- - Monday, October 16, 2017

CAIRO — It’s been a decade since the Palestinian terrorist group turned political party Hamas took over the Gaza Strip.

In that time, neither the Hamas nor the Ramallah-based Palestinian Authority, whose president, Mahmoud Abbas, and secular Fatah ruling party officially lead the Palestinian strongholds in both Gaza and the West Bank, has made strides toward reconciling their bitter differences or meaningful progress toward their shared dream of statehood.

But reconciliation talks hosted by Egypt signal a new seriousness between the competing movements on a political truce, one that could have far-reaching consequences for the Palestinians, Israel and the region as a whole.

A unity pact could alleviate the deep economic distress in Gaza and scramble the calculations of U.S. diplomats trying to put together what President Trump has dubbed “the ultimate deal” to end the longest-running conflict in the Middle East.

The talks got a major boost last week with the announcement of a “preliminary agreement” that could lead to the Palestinian Authority’s reclaiming of administrative control of Gaza and the end of crippling border restrictions that have devastated Gaza’s economy. But the deal, announced Thursday at a press conference, still may founder on critical details that have torpedoed past attempts at reconciliation.

A senior Palestinian official said Fatah leaders, including the ailing 82-year-old Mr. Abbas, might visit Gaza in the coming weeks, The Associated Press reported. The Western-backed Mr. Abbas hasn’t been able to visit in Gaza since 2007, when the more militant Hamas seized the territory after days of factional street battles.

In the wake of the 2014 conflict between Hamas and Israel that destroyed Gaza’s infrastructure, including 171,000 homes, the United Nations has said the densely populated enclave, occupying a patch of ground smaller than Rhode Island, will be uninhabitable by 2020 without significant investment.

Long-suffering Gazans say the survival of the Palestinian nation and the statehood cause depend on abandoning factionalism and reaching a deal in Cairo.

“The rift has caused endless damage,” said Samyah Maher, an unemployed 22-year-old with a computer engineering degree from a local technical college. “Homes and schools go for hours without electricity. The border crossings need to be opened, and rebuilding from the last war is still not finished. Reconciliation is the only tool we have to create a decent life.”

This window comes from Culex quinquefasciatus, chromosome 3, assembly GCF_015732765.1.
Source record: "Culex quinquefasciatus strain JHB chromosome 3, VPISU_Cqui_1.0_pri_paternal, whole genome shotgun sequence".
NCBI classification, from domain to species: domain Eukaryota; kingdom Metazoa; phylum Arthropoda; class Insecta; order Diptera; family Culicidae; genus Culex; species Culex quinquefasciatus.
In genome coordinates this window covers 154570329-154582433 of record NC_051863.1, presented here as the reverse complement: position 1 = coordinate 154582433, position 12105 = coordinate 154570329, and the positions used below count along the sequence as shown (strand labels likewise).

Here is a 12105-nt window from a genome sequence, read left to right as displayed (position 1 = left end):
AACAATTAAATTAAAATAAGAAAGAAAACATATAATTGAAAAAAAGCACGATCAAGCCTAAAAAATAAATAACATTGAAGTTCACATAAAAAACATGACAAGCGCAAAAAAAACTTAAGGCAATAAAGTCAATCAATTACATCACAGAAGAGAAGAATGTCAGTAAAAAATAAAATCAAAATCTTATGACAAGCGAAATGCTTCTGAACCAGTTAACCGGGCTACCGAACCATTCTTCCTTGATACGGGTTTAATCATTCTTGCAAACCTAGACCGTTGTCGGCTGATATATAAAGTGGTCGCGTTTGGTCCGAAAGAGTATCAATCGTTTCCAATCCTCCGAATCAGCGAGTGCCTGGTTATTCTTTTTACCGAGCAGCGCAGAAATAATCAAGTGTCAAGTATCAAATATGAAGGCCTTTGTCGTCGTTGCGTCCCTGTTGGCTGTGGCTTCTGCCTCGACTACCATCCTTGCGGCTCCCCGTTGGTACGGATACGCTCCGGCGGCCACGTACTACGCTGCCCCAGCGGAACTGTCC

The talks in Cairo have been focused on nuts-and-bolts governance challenges for the Palestinians.

Hamas, which the U.S. and Israel still condemn as a terrorist organization, put nearly 50,000 loyalists on the civil service payroll. But many of those workers don’t receive paychecks regularly because of disagreements between Hamas and Fatah over who manages tax revenue. Electricity outages are common. Water and sewer service is spotty, leading to polluted drinking water.

“We all know that there are several hard topics and issues to deal with,” said Tayseer Nasrallah, a member of the Fatah Revolutionary Council. “But we now have the positive spirit to achieve this reconciliation with the help of Egypt.”

Last week, the Palestinian Cabinet held its first meeting in Gaza since 2014, with Egypt’s chief of general intelligence, Khaled Fawzi, in attendance. It signaled an expectation for Hamas and Fatah to settle their differences in the interest of improving security and gaining independence.

Mr. Abbas did not attend that meeting, but Palestinian Prime Minister Rami Hamdallah pledged to “turn the page on division, restore the national project to its correct direction and establish statehood.”

Since his own ascension to power, Egyptian President Abdel-Fattah el-Sissi has consistently pushed for a conclusive Israeli-Palestinian peace agreement. He has cited the lack of Palestinian unity as well as Israel’s policy of permitting new settlements as key obstacles to a deal.

Last month, Mr. el-Sissi put aside his prepared text in a speech to the U.N. General Assembly in New York and appealed directly to the Palestinians to overcome their differences and “not lose the opportunity and be ready to coexist with the Israelis in safety and peace.”

Cairo is providing incentives for a deal by supporting a plan to open its border crossing with Gaza if Hamas allows Fatah to deploy 3,000 police officers in the territory and field a team monitored by the European Union to check goods and people at the Rafah border post. The border has long been a barrier because Egyptian officials have worried that terrorists might ship weapons into the country from Gaza.